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He never fail'd me; what have I deserv'd
To lose this good man's heart, or he his own?
Urs. The night doth waste, this passion ill becomes

Provide against your danger.

K. Hen. Let it be so. Urswick, command straight Stanley to his chamber. 'Tis well we are i’ th' Tower: set a guard on him. Clifford, to bed; you must lodge here to-night ; We'll talk with you to-morrow. My sad soul Divines strange troubles.

Daw. [within.) Ho! the king, the king ! I must have entrance.

K. Hen. Dawbeney's voice; admit him.
What new combustions huddle next, to keep
Our eyes from rest ?—the news ?

Daw. Ten thousand Cornish,
Grudging to pay your subsidies, have gather'd
A head; led by a blacksmith and a lawyer,
They make for London, and to them is join'd
Lord Audley : as they march, their number daily
Increases; they are-

K. Hen. Rascals !-talk no more ;
Such are not worthy of my thoughts to-night.
To bed—and if I cannot sleep,--I'll wake.-
When counsels fail, and there's in man no trust,
Even then, an arm from heaven fights for the just.



Edinburgh.-The Presence-Chamber in the Palace.' Enter above, the Countess of CRAWFORD, Lady KATHE

RINE, JANE, and other Ladies. Countess. Come, ladies, here's a solemn prepara

tion For entertainment of this English prince; The king intends grace more than ordinary ; ’T were pity now, if he should prove a counterfeit. Kath. Bless the young man, our nation would be

laugh'd at For honest souls through Christendom! my father Hath a weak stomach to the business, madam, But that the king must not be cross'd.

Countess. He brings A goodly troop, they say, of gallants with him : But very modest people, for they strive not To fame their names too much; their godfathers May be beholding to them, but their fathers Scarce owe them thanks: they are disguised princes," Brought up, it seems, to honest trades; no matter, They will break forth in season.

Jane. Or break out: For most of them are broken by report. [Music. The king!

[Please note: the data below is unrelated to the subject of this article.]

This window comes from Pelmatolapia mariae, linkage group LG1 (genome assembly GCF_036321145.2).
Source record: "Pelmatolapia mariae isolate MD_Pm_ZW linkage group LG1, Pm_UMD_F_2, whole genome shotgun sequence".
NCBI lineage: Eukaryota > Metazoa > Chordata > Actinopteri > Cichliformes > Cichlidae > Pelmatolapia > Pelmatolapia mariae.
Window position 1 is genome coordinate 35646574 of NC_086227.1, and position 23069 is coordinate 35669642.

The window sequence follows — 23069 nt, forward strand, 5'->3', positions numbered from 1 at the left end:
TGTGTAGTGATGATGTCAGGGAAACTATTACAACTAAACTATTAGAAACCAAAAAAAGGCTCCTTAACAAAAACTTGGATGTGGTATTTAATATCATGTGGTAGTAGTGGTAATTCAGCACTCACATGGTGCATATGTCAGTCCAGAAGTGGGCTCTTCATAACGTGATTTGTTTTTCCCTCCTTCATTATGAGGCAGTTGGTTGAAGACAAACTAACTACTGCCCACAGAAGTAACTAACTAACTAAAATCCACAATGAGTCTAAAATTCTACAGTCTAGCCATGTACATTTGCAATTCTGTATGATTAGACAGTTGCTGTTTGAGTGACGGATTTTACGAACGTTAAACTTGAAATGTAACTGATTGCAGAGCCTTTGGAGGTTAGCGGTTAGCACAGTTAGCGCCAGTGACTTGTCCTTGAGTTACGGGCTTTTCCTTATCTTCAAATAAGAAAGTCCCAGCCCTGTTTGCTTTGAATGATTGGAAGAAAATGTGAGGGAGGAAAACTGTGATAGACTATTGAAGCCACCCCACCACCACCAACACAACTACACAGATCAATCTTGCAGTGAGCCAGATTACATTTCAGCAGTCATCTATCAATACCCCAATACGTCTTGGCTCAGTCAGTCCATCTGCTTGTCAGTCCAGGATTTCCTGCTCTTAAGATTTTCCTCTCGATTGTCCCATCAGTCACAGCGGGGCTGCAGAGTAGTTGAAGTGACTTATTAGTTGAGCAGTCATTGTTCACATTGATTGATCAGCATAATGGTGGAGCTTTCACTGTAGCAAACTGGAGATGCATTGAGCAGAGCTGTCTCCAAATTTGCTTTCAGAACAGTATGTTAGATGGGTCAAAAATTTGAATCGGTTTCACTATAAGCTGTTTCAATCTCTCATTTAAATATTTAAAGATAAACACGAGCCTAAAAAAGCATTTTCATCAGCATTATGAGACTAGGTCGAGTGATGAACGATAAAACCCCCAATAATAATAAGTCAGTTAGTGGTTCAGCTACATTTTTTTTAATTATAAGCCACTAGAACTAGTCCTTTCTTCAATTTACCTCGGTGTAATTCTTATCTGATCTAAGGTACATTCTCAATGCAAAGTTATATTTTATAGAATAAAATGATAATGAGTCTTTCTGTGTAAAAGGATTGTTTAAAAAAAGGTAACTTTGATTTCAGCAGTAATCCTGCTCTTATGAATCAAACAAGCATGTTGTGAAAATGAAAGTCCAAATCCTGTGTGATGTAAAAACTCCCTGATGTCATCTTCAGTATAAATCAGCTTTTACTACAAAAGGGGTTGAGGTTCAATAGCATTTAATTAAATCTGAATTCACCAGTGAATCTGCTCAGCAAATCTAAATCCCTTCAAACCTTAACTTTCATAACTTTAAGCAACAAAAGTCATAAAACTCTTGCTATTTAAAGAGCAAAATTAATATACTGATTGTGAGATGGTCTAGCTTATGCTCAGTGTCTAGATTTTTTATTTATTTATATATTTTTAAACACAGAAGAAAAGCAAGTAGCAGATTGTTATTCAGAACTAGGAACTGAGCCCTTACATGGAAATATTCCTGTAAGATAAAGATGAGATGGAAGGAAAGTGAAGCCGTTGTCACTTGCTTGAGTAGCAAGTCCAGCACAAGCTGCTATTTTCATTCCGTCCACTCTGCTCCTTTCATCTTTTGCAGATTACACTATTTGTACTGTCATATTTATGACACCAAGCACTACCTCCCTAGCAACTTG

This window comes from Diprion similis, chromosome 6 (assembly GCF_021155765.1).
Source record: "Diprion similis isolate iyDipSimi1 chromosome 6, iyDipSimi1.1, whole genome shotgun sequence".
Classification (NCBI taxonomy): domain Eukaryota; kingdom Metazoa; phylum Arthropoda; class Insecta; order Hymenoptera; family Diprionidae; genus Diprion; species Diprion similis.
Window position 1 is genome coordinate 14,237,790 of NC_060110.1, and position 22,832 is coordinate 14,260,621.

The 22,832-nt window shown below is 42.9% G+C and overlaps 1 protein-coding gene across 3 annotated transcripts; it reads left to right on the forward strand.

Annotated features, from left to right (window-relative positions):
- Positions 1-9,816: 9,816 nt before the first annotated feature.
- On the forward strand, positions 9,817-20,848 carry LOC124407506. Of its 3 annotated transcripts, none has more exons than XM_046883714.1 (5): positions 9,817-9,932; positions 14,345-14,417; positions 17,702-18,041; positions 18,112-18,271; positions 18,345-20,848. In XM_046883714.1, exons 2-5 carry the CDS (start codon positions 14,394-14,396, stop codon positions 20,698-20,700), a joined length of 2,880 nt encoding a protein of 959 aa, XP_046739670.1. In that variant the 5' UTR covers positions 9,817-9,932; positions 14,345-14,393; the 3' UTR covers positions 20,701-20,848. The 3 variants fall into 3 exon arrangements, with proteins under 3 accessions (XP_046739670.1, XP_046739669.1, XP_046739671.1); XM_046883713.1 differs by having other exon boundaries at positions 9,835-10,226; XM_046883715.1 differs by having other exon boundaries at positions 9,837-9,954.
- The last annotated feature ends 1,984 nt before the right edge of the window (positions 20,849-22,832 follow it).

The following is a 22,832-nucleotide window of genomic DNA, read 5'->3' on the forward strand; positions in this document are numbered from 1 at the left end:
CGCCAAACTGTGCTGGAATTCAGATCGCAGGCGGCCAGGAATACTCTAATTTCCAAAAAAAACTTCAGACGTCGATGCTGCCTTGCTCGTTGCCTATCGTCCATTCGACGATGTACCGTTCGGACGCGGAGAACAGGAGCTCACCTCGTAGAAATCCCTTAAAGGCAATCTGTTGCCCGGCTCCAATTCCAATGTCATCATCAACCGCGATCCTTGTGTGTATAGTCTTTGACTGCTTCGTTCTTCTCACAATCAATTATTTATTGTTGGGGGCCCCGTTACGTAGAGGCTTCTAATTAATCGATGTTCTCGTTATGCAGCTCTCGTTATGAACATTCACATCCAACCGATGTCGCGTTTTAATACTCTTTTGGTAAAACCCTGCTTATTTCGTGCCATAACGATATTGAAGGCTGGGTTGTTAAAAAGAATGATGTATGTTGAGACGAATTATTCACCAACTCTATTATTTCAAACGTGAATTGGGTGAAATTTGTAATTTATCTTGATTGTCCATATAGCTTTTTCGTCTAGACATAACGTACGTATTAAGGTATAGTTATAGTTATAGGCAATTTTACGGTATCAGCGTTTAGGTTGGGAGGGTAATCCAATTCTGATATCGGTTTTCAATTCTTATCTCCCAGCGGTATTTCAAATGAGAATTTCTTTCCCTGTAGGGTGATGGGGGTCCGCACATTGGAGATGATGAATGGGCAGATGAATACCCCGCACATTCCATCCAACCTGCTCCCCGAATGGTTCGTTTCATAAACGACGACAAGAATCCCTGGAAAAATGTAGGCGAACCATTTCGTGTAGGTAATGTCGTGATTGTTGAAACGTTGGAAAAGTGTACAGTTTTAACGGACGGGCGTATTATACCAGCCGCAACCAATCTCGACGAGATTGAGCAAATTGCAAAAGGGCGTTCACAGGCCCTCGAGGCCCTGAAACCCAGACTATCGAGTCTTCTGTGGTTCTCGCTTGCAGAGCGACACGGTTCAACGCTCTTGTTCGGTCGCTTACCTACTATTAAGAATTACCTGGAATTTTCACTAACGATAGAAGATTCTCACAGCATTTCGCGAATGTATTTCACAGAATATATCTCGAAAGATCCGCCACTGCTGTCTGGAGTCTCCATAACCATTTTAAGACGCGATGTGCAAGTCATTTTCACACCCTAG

Kath. Let us observe them and be silent. A Flourish.Enter King James, HUNTLEY, CRAWFORD,

DALYELL, and other Noblemen. K. Ja. The right of kings, my lords, extends not



-they are disguised princes, &c.] The Countess is pleased to be facetious. It appears, however, from better authorities than those before us, that Perkin was very respectably, not to say honourably, attended on this occasion.-GIFFORD.

VOL. 1.-22

To the safe conservation of their own,
But also to the aid of such allies,
As change of time and state hath oftentimes
Hurl’d down from careful crowns, to undergo
An exercise of sufferance in both fortunes; -
So English Richard, surnam'd Coeur-de-Lion,
So Robert Bruce our royal ancestor,
Forced by the trial of the wrongs they felt,
Both o and found, supplies from foreign
Ings, -
To repossess their own; then grudge not, lords,
A much-distressed prince; king Charles of France,
And Maximilian of Bohemia, both
Have ratified his credit by their letters;
Shall we then be distrustful ? No; compassion
Is one rich jewel that shines in our crown;.
And we will have it shine there.
Hunt. Do your will, sir.
K. Ja. The young duke is at hand; Dalyell, from us
First greet him, and conduct him on ; then Crawford
Shall meet him next, and Huntley, last of all,
Present him to our arms.-(Exit DAL.]—Sound
• sprightly music,
While majesty encounters majesty. [Flourish.

Re-enter DALYELL, with PERKIN WARBECK, followed at a distance by FR1ON, HERON, SKEToN, AstLEY, and John A-WATER. CRAwford advances, and salutes PERKIN at the door, and afterward HUNTLEy, who presents him to the King ; they embrace; the Noblemen slightly salute his followers.